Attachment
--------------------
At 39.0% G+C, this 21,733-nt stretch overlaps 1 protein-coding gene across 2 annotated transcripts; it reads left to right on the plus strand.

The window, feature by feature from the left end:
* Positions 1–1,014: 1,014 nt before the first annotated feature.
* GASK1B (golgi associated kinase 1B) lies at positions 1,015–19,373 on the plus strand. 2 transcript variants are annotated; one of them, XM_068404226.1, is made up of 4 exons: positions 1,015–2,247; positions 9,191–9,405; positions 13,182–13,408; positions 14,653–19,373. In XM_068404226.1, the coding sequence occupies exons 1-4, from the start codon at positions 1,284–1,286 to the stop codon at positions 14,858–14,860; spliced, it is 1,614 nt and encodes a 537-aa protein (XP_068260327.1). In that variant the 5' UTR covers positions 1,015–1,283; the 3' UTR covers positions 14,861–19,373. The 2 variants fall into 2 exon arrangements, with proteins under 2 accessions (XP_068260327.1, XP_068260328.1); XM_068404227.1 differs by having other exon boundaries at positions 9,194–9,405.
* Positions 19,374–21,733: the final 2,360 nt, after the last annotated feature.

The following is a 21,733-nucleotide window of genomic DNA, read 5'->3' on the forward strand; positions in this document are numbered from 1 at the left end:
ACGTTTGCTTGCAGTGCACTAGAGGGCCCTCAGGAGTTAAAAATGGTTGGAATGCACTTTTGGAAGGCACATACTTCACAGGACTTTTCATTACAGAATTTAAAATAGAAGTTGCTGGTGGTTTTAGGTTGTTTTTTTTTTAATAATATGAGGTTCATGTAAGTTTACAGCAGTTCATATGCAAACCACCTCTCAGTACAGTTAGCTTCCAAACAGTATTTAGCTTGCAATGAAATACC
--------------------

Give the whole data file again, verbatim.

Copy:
At 39.0% G+C, this 21,733-nt stretch overlaps 1 protein-coding gene across 2 annotated transcripts; it reads left to right on the plus strand.

The window, feature by feature from the left end:
* Positions 1–1,014: 1,014 nt before the first annotated feature.
* GASK1B (golgi associated kinase 1B) lies at positions 1,015–19,373 on the plus strand. 2 transcript variants are annotated; one of them, XM_068404226.1, is made up of 4 exons: positions 1,015–2,247; positions 9,191–9,405; positions 13,182–13,408; positions 14,653–19,373. In XM_068404226.1, the coding sequence occupies exons 1-4, from the start codon at positions 1,284–1,286 to the stop codon at positions 14,858–14,860; spliced, it is 1,614 nt and encodes a 537-aa protein (XP_068260327.1). In that variant the 5' UTR covers positions 1,015–1,283; the 3' UTR covers positions 14,861–19,373. The 2 variants fall into 2 exon arrangements, with proteins under 2 accessions (XP_068260327.1, XP_068260328.1); XM_068404227.1 differs by having other exon boundaries at positions 9,194–9,405.
* Positions 19,374–21,733: the final 2,360 nt, after the last annotated feature.

The following is a 21,733-nucleotide window of genomic DNA, read 5'->3' on the forward strand; positions in this document are numbered from 1 at the left end:
ACGTTTGCTTGCAGTGCACTAGAGGGCCCTCAGGAGTTAAAAATGGTTGGAATGCACTTTTGGAAGGCACATACTTCACAGGACTTTTCATTACAGAATTTAAAATAGAAGTTGCTGGTGGTTTTAGGTTGTTTTTTTTTTAATAATATGAGGTTCATGTAAGTTTACAGCAGTTCATATGCAAACCACCTCTCAGTACAGTTAGCTTCCAAACAGTATTTAGCTTGCAATGAAATACC